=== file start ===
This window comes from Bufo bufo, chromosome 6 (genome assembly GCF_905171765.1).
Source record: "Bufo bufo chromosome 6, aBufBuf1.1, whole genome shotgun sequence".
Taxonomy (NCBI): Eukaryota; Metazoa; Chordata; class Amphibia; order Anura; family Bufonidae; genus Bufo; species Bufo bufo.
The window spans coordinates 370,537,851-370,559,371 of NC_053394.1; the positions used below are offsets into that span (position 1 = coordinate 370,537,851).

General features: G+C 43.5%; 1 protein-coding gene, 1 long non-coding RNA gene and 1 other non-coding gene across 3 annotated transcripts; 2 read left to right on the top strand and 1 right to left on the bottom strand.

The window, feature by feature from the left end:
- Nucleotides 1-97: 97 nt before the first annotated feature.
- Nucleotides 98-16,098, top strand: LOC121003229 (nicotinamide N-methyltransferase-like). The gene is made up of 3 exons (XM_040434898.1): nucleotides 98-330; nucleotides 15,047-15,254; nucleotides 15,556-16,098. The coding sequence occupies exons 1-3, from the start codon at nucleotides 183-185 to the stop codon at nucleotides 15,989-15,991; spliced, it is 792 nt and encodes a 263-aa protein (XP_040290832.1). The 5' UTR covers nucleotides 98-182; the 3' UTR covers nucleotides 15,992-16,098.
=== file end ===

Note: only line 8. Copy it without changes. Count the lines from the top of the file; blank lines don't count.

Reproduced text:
- Nucleotides 98-16,098, top strand: LOC121003229 (nicotinamide N-methyltransferase-like). The gene is made up of 3 exons (XM_040434898.1): nucleotides 98-330; nucleotides 15,047-15,254; nucleotides 15,556-16,098. The coding sequence occupies exons 1-3, from the start codon at nucleotides 183-185 to the stop codon at nucleotides 15,989-15,991; spliced, it is 792 nt and encodes a 263-aa protein (XP_040290832.1). The 5' UTR covers nucleotides 98-182; the 3' UTR covers nucleotides 15,992-16,098.